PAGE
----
Successful business leaders are chameleons; they can adapt their style and communication to the role they are expected to play in different situations. There are times when you may need to deliver a clear and simple message, tough love, or explain why targets have fallen short, for example.

All of these require authenticity, sincerity, logic and belief. Professional actors will tell you that their job is about discovering and believing in their character's true self; they have to rigorously believe in the things that motivate their character. Director's know that they have achieved their goal when the actors no longer appear to be acting.

"I know I'm there when I make the shift from acting to just being." Cate Blanchett.


"Fear is the only thing to Fear" (Franklin Roosevelt)

Actors are trained to do it, lawyers study the acting discipline to do it. A big part of actor training is to work with the power of your natural voice so that you will come over as being authentic even if you are caught off guard or are nervous.

The difference between a "Good" presentation and a "Brilliant" presentation depends entirely on how good you are at storytelling, at communicating and this has its roots firmly embedded in acting.


The emotional seesaw of self-judgement it the biggest block for actors as it is in any walk of life; "Why wasn't I chosen?", "was my performance good enough?". If you internalize those results and attach your sense of self-worth to outcomes, it will lead to unhealthy striving or worse, complete inaction and withdrawal.

Control is an illusion. We have to accept that we cannot predict or control outcomes or indeed others (or read their minds). When you understand this it is a huge psychological relief.


When an actor takes on a role they have to delve into the behavior of someone other than themselves. They need to know what motivates that character and the hopes and fears at play. This is about learning to look at the world through someone else's eyes. When you master the skill of seeing different perspectives, it will pay huge dividends in terms of your circle of friends and career potential.

Being able to view a problem from points of view other than your own and from different perspectives empowers you to solve that problem quickly and effectively. It also gives you the wisdom and insight to acknowledge other people's points of view and this is a tonic that fuels your inner strength whilst also elevating your position in the minds-eye of those around you.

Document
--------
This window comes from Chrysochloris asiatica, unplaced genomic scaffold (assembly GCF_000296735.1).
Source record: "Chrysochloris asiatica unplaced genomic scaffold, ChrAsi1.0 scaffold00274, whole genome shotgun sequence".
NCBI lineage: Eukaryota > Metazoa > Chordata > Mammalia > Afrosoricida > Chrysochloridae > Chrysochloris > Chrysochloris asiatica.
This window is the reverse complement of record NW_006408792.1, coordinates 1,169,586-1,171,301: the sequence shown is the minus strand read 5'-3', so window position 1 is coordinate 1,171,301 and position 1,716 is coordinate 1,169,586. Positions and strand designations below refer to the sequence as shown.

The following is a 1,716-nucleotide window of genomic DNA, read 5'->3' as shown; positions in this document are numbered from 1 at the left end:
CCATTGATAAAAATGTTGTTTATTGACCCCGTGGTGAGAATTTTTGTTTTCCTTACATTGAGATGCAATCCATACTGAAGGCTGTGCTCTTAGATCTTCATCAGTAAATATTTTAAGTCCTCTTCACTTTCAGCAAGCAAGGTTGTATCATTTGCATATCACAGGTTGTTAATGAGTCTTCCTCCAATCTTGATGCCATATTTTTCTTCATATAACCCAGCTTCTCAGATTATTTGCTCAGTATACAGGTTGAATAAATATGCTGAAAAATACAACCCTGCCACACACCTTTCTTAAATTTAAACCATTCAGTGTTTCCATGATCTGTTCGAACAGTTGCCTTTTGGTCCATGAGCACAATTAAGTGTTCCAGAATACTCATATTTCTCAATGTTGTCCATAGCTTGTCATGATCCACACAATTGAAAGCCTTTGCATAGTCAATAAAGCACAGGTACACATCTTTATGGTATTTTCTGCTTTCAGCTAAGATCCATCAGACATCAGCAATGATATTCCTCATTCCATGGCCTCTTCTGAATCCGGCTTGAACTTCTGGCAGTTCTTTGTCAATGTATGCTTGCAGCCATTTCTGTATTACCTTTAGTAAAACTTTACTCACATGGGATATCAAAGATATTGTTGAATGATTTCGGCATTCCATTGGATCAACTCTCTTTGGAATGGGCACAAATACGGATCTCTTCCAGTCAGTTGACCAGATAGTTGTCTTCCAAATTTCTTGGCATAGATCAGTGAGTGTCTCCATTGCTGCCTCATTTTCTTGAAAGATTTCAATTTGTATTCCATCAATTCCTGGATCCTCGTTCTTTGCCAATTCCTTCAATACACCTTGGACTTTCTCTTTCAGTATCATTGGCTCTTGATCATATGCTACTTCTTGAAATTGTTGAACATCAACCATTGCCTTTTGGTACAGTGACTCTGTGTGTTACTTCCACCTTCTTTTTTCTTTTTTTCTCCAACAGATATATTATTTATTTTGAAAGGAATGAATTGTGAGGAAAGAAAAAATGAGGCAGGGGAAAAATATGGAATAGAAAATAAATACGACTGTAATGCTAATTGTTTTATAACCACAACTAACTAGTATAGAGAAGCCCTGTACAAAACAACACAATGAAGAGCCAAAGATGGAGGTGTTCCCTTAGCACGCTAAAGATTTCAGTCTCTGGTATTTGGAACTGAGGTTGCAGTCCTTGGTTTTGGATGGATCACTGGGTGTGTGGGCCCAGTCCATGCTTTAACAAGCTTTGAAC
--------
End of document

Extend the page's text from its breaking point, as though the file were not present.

For many of us, public speaking is a terrifying prospect and something that we fear. But when you overcome that fear by speaking in front of a live audience as often as possible, you begin to conquer that fear and gain self confidence.

Better still, for those of us who are in any way introverted, regularly practicing the art of public speaking can help to bring us out of our shell, make us more confident in social situations and significantly improve our communication skills.


Being adaptable is widely recognized today as being one of the most important life skills and ways to future-proof yourself for the pandemic-disrupted decade ahead. The need for adaptability is being driven by technological change, changes in employee perspective especially in terms of what they want from work and customer expectations which continue to rise. This is creating a shifting landscape for all of us and a future full of unknowns.

But with practice assuming a character’s identity, feeding off audiences and other actors, and being part of a team for a theatre, film, or television production cultivates the psychological flexibility that’s beneficial in almost all aspects of your life.

To be successful, actors have to possess superior adaptability so that they are able to assume a character's identity and sense subtle messages from both the audience and other actors. Actors have to be able to adapt and react quickly to these changes in the same way that business representatives have to process and adjust to customer responses to stay afloat.

Possessing this psychological flexibility helps us in all aspects of life. Adaptability can also have a really positive impact on our mental health at home, work, school and beyond.

Take Home: The Irony of Acting

The great irony of acting is that it shows you how to appear that you're not acting.